The alarming headline on the liberal website Salon signaled a frontal attack on the cable network it holds in contempt.
“Fox News has nothing but fear: Here’s how we fight back against lies—and win.”
In case anyone missed the point, there were big photos of Sean Hannity, Bill O’Reilly and Megyn Kelly.
But scroll through the lengthy historical essay about Democrats battling against GOP scare tactics and there is not a sentence—not even a syllable—about Fox.
This is part of a relentless pattern at Salon, using Fox’s name as clickbait in dramatic headlines for pieces that have little or nothing to do with the network.
Hey, I have no problem with anyone attacking Fox. It is by far the nation’s biggest cable news network. It’s at the center of many controversies. And many of its commentators, including high-profile conservatives, aren’t shy about vehemently criticizing others.
So it’s hardly surprising that the San Francisco-based website regularly rips Fox (along with Republicans and others that it deems right-wing nutjobs). But Salon also deploys the F-word in a ghostly fashion, with eye-popping headlines obviously designed to boost web traffic and lure folks using search engines.
Just the other day, there was this impassioned headline on a first-person piece by Benji Hart: “Fox News will not quiet me: I beat back death threats and vicious name-calling after my Baltimore story went viral.”
So what awful assault did Fox lead against the author? Here’s the passage in its entirety:
“Fox News called for an interview, as did the Huffington Post and several radio shows.” Which, by the way, Hart declined.
How did Salon react to two Comedy Central titans stepping down? “Who will factcheck Fox News now? We’re lost without Stewart and Colbert.” There was, to be sure, a photo of Stewart with a picture of O’Reilly over his shoulder, but no mention of Fox.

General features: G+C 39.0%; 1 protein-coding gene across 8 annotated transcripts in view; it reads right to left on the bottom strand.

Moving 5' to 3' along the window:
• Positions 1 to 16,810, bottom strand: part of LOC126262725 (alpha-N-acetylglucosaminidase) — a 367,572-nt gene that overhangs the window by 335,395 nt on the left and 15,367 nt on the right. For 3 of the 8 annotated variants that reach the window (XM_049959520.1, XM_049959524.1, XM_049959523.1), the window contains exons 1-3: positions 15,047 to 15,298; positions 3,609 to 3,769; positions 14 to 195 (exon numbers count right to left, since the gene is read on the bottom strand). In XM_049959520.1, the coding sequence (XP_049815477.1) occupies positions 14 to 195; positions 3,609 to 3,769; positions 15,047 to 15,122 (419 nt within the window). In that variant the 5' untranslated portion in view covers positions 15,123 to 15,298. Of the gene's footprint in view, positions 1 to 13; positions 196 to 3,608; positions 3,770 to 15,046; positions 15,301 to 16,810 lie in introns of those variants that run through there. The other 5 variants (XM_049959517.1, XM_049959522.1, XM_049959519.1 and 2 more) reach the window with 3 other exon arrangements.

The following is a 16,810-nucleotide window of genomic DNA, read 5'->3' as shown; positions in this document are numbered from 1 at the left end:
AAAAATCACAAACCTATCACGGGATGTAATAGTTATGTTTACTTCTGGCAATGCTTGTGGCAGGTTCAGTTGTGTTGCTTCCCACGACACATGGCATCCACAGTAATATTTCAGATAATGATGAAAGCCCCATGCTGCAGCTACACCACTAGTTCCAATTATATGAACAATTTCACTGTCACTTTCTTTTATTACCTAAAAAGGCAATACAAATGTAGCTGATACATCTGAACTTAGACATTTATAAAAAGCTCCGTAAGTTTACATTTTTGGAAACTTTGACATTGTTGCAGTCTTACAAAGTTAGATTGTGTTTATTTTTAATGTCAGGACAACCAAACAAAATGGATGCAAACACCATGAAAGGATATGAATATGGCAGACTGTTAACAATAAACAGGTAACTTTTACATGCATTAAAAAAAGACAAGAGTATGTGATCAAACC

Global warming? “Take a lesson, climate deniers and Fox News know-nothings,” the headline said, with photos of Hannity and O’Reilly along with Ann Coulter. But the historical book excerpt, which began with the Royal Society of the 1640s, never got around to mentioning Fox.
Sometimes Salon manages to muster only an imaginary scene to squeeze in a Fox angle. Under the headline “Right-wing lunatics gun for Jeb at nutty confab,” the site ran a picture of Sean Hannity and Jeb Bush—this to illustrate Hannity’s role as the questioner of several candidates at the upcoming CPAC gathering. But there was this bold if humorous prediction: “ For Jeb, at least, it will be Sean Hannity in his underpants shouting ‘U DID BENGHAZI!!!!!!!’”
Predicting the future, in fact, makes it easy to toss Fox into the boiling liberal stew. As in this headline: “Trevor Noah’s Fox News problem: The real challenge facing the new ‘Daily Show’ host.” Which is this: “If he mocks Fox News, as we all may hope he will, it could seem like he is just mocking the whole nation—leaving all of us the butt of the joke.”
On and on it goes.
“Rand Paul’s Fox News problem: Why warmongers still won’t accept the newly converted hawk.” No mention of Fox.
“Bobby Jindal just splintered the GOP: The unholy alliance between Fox News and the 1 percent can no longer stand.” No mention of Fox.
This is what passes for subtlety: A story headlined “The Charlie Hebdo Hypocrites” has a big photo of Sean Hannity with an on-screen graphic, “Media In Denial.” The article has no mention of Hannity--or Fox.
Some of the stories that do lambast FNC, at least as an all-purpose bogeyman, take on a horror-movie tone:
“I lost my dad to Fox News: How a generation was captured by thrashing hysteria.”
“I was a teenage Fox News robot: Sean Hannity destroyed my childhood.”
Others are more sweeping: “Fox News hates men.”
Perhaps my favorite Salon headline required dragging Fox, which has been around for 19 years, back to the Civil War:
“Fox News would have hated Lincoln.”
Why? When Abraham Lincoln spoke of how both the North and South were equally Christian and prayed to the same God, “One can only imagine what Fox News, the GOP presidential field, and our benighted pundit class would have said about that.”
One can only imagine.
Howard Kurtz is a Fox News analyst and the host of "MediaBuzz" (Sundays 11 a.m.). He is the author of five books and is based in Washington. Follow him at @HowardKurtz. Click here for more information on Howard Kurtz.